Are Silent Electric Vehicles Dangerous? Aren’t All Vehicles Nearly Silent at Low Speeds?

2 years ago by Eric Loveday 13

I'm Heading Your Way...That Speaker Says So

I’m Heading Your Way…That Speaker Blaring Says So

No, because they certainly aren’t silent.

Nissan Removed The Ability To Disable The Pedestrian Warning Sound in 2012 In Anticipation Of This Upcoming Ruling

Nissan Removed The Ability To Disable The Pedestrian Warning Sound in 2012 In Anticipation Of This Upcoming Ruling

If you’ve ever witnessed an electric vehicle in motion, then you likely know that “silent operation” is not an accurate term.  There’s tire noise.  The rush of wind passing around the vehicle.  The noise that emanates from the suspension doing its job.  They don’t operate in silence.  Even near-silence is a stretch when the electric vehicle is moving at speeds say faster than an avid cyclists could match, but we digress.

There’s still significant debate over the sound systems that need to be installed in electric vehicles.  Final decisions on these so-called pedestrian safety systems will be written up and adopted by the US Transportation Department by January 4, 2014.  That’s at the request of the NHTSA, who proposed its Pedestrian Safety Enhancement Act of 2010 back in, umm, 2010.

Some argue that electric vehicles “catch pedestrians and bicyclists—especially the visually impaired—off guard when driving slower than 18 mph due to its soundless engine.”  There may be a grain of truth here, but a coasting gasoline vehicle can be near-silent, too.

We’re not against an audible pedestrian safety system, we just think targeting electric vehicles only sort of misses the mark.  Some gas automobiles these days are so refined in operation that their engines are barely audible.  Agreed?

So, let’s put in place a law that requires all automobiles to emit an audible warning at a given speed or when the vehicle in question falls below a certain pre-determined decibel threshold while in motion.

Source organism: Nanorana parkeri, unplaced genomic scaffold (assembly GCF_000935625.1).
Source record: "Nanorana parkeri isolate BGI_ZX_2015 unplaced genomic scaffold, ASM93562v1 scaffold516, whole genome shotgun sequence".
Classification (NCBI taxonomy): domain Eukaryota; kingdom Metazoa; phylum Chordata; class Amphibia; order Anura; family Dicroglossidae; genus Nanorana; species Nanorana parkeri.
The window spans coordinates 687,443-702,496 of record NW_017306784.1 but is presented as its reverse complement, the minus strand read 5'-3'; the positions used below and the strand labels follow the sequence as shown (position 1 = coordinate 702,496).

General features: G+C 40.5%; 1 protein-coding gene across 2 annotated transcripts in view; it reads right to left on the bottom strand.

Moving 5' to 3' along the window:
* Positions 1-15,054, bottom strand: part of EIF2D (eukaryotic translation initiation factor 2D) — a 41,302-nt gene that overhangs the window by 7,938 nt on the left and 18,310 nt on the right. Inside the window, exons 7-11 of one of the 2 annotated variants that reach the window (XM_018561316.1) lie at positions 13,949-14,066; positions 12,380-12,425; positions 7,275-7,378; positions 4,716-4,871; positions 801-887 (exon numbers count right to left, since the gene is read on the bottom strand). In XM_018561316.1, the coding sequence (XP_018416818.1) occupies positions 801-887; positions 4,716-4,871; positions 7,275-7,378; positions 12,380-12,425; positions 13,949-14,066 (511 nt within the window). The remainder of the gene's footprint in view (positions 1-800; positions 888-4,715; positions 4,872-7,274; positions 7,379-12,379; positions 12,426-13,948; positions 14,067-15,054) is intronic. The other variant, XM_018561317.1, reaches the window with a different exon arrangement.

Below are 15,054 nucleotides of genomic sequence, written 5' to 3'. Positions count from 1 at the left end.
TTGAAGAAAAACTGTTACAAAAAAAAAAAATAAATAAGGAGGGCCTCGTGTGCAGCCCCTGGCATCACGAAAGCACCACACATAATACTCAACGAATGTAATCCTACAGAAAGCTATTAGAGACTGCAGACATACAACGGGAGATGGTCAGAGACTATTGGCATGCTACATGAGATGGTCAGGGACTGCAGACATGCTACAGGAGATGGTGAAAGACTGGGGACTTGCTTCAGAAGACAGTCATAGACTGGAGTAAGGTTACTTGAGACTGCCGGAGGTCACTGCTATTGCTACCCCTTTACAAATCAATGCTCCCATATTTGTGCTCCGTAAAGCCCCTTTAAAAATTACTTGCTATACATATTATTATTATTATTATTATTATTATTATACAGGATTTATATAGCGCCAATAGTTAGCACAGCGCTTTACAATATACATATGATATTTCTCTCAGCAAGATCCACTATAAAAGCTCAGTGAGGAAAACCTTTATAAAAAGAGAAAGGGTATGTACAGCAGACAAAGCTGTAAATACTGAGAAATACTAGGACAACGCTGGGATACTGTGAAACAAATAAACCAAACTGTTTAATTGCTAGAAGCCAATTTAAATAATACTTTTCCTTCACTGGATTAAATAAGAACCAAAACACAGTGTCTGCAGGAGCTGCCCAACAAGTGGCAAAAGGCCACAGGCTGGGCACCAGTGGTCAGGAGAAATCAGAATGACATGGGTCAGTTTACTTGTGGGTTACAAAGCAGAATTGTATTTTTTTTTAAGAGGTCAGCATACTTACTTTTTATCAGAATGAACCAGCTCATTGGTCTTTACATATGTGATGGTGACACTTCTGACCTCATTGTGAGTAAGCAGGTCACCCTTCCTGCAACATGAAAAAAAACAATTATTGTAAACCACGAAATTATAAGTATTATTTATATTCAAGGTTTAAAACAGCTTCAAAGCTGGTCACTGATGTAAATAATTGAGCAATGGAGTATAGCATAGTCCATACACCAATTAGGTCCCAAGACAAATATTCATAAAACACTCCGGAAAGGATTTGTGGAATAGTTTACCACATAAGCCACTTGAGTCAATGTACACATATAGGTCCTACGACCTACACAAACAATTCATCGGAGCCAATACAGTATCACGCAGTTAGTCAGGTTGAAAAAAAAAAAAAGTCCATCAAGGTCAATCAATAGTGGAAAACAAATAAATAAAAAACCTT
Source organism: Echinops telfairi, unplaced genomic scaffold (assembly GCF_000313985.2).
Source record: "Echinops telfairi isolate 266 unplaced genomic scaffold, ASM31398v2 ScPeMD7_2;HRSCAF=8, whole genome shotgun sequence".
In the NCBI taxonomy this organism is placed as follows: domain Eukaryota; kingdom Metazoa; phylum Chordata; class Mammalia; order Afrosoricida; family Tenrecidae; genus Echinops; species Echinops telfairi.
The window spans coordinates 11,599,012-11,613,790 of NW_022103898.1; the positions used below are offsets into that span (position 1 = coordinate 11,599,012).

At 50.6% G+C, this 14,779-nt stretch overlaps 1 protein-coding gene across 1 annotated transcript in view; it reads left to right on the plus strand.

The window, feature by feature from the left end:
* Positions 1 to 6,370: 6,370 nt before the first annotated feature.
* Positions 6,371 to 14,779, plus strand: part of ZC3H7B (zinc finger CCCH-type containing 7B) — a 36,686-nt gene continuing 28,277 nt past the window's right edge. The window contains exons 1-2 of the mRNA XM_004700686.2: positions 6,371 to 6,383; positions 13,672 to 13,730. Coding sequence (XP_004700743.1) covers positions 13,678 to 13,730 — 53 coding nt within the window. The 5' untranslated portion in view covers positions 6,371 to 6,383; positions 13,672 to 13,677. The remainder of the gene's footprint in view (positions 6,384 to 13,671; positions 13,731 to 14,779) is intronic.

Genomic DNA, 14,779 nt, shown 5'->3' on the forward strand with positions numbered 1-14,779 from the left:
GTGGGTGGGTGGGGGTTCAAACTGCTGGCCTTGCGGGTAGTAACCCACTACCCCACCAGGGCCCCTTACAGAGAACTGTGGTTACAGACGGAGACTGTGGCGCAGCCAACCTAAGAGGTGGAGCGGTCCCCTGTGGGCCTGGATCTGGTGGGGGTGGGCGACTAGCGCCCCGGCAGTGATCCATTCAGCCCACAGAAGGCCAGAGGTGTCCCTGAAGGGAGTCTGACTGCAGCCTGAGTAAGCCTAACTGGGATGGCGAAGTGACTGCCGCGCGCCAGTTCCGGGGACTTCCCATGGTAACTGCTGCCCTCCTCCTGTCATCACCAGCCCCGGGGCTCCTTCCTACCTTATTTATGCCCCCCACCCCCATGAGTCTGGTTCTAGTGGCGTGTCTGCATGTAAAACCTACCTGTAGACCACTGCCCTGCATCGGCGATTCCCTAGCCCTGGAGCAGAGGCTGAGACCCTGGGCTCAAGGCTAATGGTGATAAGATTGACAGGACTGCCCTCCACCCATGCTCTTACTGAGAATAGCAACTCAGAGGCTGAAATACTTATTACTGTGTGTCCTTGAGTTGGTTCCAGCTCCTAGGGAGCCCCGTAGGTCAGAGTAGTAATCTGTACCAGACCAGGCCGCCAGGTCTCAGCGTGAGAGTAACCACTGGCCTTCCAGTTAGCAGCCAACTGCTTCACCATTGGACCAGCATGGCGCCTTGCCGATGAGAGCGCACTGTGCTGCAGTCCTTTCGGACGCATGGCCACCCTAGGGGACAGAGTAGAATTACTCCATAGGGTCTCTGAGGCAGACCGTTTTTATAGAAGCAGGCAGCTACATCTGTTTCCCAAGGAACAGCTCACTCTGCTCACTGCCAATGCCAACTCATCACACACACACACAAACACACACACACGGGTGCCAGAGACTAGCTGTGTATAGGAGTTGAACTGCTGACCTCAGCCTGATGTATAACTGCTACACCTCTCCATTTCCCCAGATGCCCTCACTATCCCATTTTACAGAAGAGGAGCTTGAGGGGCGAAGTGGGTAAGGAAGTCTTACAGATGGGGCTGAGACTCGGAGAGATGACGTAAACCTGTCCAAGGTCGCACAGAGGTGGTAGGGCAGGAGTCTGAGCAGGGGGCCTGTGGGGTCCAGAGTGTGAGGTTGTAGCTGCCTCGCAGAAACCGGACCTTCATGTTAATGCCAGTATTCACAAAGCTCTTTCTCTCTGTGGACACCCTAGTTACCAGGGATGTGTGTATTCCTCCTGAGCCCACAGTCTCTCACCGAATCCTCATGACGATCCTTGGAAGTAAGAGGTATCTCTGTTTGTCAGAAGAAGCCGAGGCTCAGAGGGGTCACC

But the NHTSA disagrees, citing a 2011 study that concludes electric vehicles are twice as likely to cause accidents while backing up, slowing or stopping, starting in traffic, or entering or leaving a parking space or driveway.  That 2011 study is now rather dated and was based on the very few electric vehicles on the roads back then.  An updated study is needed and we believe the results would be different, but that’s unlikely to happen.

Again, we do advocate for such a pedestrian safety system, but believe it would be more beneficial for all vehicles to have this life-saving feature.

via Mother Earth News

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13 responses to "Are Silent Electric Vehicles Dangerous? Aren’t All Vehicles Nearly Silent at Low Speeds?"

  1. Andrew says:

    I wouldn’t mind an engineered sound for all cars, but I disagree that the motor on any type of ICE car is inaudible. Perhaps from inside the cabin a modern car is much quieter, but from outside the cabin, at the speeds of a crowded, pedestrian-rich city (say 15MPH), the motor noise is much more noticeable than tire noise, and there is no wind noise at all. 15 MPH may seem like a blip from the perspective of suburban or rural drivers, but in many crowded urban environments (housing many tens of millions of residents in the US), and where pedestrians are killed more often than car occupants, it’s probably the median speed.

    1. martinwinlow says:

      Twaddle. You only have to stand beside the road and watch/listen to learn that this is nonsense. Sure, trucks, tractors (diesel engined) and, generally speaking, motorbikes can usually be heard – even stationary – due to their relatively noisy engines but the tyres of most modern petrol cars make far more noise than their engines do unless accelerating. If you don’t believe me, try it!

      The issue is not whether EVs need to make a noise – they don’t – but educating pedestrians to look properly before they step into the road and drivers/riders to be properly aware of what is going on around them *at all times*, not drifting off into la-la land! Besides, a lot of pedestrians and drivers/riders are listening to music or jabbering away on the mobile phones, so EVs making a silly noise just isn’t going to help.